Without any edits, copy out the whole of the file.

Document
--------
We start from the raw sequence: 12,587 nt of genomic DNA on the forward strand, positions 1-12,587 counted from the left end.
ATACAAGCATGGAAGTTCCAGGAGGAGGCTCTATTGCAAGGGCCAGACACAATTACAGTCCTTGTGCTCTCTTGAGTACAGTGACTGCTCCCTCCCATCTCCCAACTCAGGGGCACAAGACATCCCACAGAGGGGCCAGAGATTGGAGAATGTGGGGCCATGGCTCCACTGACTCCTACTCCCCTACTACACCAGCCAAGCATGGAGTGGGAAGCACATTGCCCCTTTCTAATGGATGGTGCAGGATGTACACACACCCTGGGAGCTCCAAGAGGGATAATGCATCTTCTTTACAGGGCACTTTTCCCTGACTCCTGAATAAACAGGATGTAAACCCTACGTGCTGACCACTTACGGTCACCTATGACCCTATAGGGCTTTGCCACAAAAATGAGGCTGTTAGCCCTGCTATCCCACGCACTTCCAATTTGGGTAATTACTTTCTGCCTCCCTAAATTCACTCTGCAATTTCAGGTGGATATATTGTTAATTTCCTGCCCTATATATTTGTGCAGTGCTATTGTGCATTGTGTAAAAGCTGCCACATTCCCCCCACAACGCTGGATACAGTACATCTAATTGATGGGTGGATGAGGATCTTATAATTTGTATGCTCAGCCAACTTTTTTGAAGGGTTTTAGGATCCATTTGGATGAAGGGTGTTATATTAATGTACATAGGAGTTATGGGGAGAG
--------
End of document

We start from the raw sequence: 12,587 nt of genomic DNA on the forward strand, positions 1-12,587 counted from the left end.
ATACAAGCATGGAAGTTCCAGGAGGAGGCTCTATTGCAAGGGCCAGACACAATTACAGTCCTTGTGCTCTCTTGAGTACAGTGACTGCTCCCTCCCATCTCCCAACTCAGGGGCACAAGACATCCCACAGAGGGGCCAGAGATTGGAGAATGTGGGGCCATGGCTCCACTGACTCCTACTCCCCTACTACACCAGCCAAGCATGGAGTGGGAAGCACATTGCCCCTTTCTAATGGATGGTGCAGGATGTACACACACCCTGGGAGCTCCAAGAGGGATAATGCATCTTCTTTACAGGGCACTTTTCCCTGACTCCTGAATAAACAGGATGTAAACCCTACGTGCTGACCACTTACGGTCACCTATGACCCTATAGGGCTTTGCCACAAAAATGAGGCTGTTAGCCCTGCTATCCCACGCACTTCCAATTTGGGTAATTACTTTCTGCCTCCCTAAATTCACTCTGCAATTTCAGGTGGATATATTGTTAATTTCCTGCCCTATATATTTGTGCAGTGCTATTGTGCATTGTGTAAAAGCTGCCACATTCCCCCCACAACGCTGGATACAGTACATCTAATTGATGGGTGGATGAGGATCTTATAATTTGTATGCTCAGCCAACTTTTTTGAAGGGTTTTAGGATCCATTTGGATGAAGGGTGTTATATTAATGTACATAGGAGTTATGGGGAGAG